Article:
Light matters. It’s important to understand the influence of light: how to control it, how to compensate when you can’t, and what the limits are.
The Fine Art of Printing
Light does matter. It’s important to understand the influence of light: how to control it, how to compensate when you can’t, and what the limits are.
- Implement colour management as precisely as practical; for example, control the printing and display environment. Control the light by using a full smooth spectrum light source with a desired colour temperature. Change the light, or when you can’t, recommend an appropriate light source for display.
- When there’s an alternate viewing environment or a profile mismatch, you can compensate for a mismatch in light temperatures. Evaluate and adjust prints to look correct under a light temperature similar to the one under which they’ll ultimately be viewed.
Amount of light
First, let’s look at amounts of light, which are typically specified in units of lux (candelas per square meter) or footcandlelas; there are approximately 11 units of lux per footcandela. Alternately, lumens measure quantity as perceived by the human eye. Lighting between outdoor, indoor and museum levels vary roughly by a factor of 10-daylight is 100x indoor lighting and 1000x museum lighting.
The more light you have, the better your prints will look; but too much light may produce glare and eyestrain. Ironically, while you need ample light to see prints now, reduce their exposure to light and for long-term storage, store prints in the dark.
While light has many important qualities, two are particularly significant: temperature and special distribution. Differences in white light are commonly described by colour temperature. A light source’s colour temperature is determined by comparing its hue with the hue of a theoretical blackbody radiator. The more you heat the object, the more it glows and its colour changes.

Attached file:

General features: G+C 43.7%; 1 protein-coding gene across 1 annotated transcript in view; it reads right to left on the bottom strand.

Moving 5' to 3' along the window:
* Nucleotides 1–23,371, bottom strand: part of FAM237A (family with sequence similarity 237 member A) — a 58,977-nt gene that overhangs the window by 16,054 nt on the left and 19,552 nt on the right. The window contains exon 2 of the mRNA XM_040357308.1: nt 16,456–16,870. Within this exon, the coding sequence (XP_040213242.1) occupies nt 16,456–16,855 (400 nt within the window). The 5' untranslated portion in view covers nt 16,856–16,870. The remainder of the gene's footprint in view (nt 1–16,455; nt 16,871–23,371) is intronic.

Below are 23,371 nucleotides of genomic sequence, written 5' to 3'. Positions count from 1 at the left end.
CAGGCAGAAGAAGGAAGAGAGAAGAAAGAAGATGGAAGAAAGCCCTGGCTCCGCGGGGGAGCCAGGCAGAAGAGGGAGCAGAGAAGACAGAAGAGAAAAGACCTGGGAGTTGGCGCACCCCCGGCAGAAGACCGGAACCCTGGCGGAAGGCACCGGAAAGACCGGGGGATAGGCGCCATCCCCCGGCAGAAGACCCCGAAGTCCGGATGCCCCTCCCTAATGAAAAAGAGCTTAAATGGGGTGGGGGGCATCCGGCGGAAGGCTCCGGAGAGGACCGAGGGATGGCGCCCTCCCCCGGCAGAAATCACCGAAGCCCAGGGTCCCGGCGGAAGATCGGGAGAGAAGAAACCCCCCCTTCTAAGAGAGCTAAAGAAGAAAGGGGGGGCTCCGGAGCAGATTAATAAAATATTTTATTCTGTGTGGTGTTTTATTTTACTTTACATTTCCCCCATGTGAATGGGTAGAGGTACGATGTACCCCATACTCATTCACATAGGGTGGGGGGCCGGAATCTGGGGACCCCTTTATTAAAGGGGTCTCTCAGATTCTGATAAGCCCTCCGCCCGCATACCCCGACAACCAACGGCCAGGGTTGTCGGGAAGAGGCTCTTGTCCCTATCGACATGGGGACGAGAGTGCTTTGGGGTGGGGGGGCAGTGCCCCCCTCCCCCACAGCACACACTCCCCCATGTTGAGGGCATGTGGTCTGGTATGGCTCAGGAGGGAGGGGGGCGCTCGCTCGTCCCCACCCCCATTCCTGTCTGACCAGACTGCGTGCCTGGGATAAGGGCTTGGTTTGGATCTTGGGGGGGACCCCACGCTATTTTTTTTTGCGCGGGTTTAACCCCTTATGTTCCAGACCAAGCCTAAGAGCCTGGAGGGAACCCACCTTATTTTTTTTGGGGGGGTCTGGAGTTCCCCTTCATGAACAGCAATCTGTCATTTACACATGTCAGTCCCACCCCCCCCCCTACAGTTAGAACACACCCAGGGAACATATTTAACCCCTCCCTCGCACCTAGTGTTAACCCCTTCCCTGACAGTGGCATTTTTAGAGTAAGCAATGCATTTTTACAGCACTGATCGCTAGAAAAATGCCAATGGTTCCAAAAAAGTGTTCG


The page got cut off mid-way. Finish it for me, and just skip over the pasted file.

Temperature is rated in Kelvin degrees-the lower the number, the warmer the light; the higher the number, the cooler the light. Manmade light sources vary in temperature dramatically and change over time, for example: tungsten 2800k, halogen 3600K, fluorescent 5000K, etc. The changing appearance of the sun as it passes across the sky can be rated on the same Kelvin scale: sunrise/sunset 200K, morning/afternoon 4300K, noon 5400K, overcast 6000K and shade 8000K. This is further modified by environmental factors, such as moisture or pollutants, when the colour temperature of most lighting scenarios changes.
An interesting relationship exists between brightness and colour temperature: as colour temperature increases, less light is required to generate a comparable brightness. Add to this, changing physiology. For instance, when the eye’s iris closes, light levels lower, shifting response away from cones toward rods, which are more sensitive to blue frequencies, thus causing whites to appear bluer. Colour adaptation-the rebalancing of the eye to changing light conditions, typically with reference to white is a psychological change. Even with colour constancy in play, the colour temperature of the viewing light will significantly influence the appearance of colours, particularly neutrals, including the very important white substrate base.